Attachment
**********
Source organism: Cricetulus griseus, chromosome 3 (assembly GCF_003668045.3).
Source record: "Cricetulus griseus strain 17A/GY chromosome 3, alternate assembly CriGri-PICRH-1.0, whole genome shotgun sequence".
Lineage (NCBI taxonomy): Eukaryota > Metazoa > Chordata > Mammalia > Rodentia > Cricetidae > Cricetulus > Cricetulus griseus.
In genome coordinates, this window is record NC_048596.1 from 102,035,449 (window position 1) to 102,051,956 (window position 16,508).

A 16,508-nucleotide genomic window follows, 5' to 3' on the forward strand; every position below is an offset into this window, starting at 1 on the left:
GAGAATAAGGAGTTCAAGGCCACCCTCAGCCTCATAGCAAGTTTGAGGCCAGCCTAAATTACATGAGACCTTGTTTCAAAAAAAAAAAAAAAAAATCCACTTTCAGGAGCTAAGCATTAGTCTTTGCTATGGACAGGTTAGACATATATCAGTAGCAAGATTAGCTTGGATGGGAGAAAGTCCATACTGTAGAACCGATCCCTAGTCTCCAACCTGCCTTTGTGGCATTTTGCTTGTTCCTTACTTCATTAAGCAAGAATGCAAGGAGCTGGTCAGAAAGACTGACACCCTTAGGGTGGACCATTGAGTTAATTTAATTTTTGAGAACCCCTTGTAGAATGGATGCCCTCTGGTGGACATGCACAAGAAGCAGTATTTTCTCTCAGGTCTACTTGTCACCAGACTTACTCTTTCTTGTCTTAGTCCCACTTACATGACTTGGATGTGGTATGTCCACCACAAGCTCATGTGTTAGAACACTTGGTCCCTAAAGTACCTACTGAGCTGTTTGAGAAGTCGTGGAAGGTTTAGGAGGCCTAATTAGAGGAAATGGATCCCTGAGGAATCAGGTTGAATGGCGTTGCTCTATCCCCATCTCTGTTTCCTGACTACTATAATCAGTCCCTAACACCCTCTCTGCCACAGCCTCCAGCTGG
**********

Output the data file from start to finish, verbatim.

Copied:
Source organism: Cricetulus griseus, chromosome 3 (assembly GCF_003668045.3).
Source record: "Cricetulus griseus strain 17A/GY chromosome 3, alternate assembly CriGri-PICRH-1.0, whole genome shotgun sequence".
Lineage (NCBI taxonomy): Eukaryota > Metazoa > Chordata > Mammalia > Rodentia > Cricetidae > Cricetulus > Cricetulus griseus.
In genome coordinates, this window is record NC_048596.1 from 102,035,449 (window position 1) to 102,051,956 (window position 16,508).

A 16,508-nucleotide genomic window follows, 5' to 3' on the forward strand; every position below is an offset into this window, starting at 1 on the left:
GAGAATAAGGAGTTCAAGGCCACCCTCAGCCTCATAGCAAGTTTGAGGCCAGCCTAAATTACATGAGACCTTGTTTCAAAAAAAAAAAAAAAAAATCCACTTTCAGGAGCTAAGCATTAGTCTTTGCTATGGACAGGTTAGACATATATCAGTAGCAAGATTAGCTTGGATGGGAGAAAGTCCATACTGTAGAACCGATCCCTAGTCTCCAACCTGCCTTTGTGGCATTTTGCTTGTTCCTTACTTCATTAAGCAAGAATGCAAGGAGCTGGTCAGAAAGACTGACACCCTTAGGGTGGACCATTGAGTTAATTTAATTTTTGAGAACCCCTTGTAGAATGGATGCCCTCTGGTGGACATGCACAAGAAGCAGTATTTTCTCTCAGGTCTACTTGTCACCAGACTTACTCTTTCTTGTCTTAGTCCCACTTACATGACTTGGATGTGGTATGTCCACCACAAGCTCATGTGTTAGAACACTTGGTCCCTAAAGTACCTACTGAGCTGTTTGAGAAGTCGTGGAAGGTTTAGGAGGCCTAATTAGAGGAAATGGATCCCTGAGGAATCAGGTTGAATGGCGTTGCTCTATCCCCATCTCTGTTTCCTGACTACTATAATCAGTCCCTAACACCCTCTCTGCCACAGCCTCCAGCTGG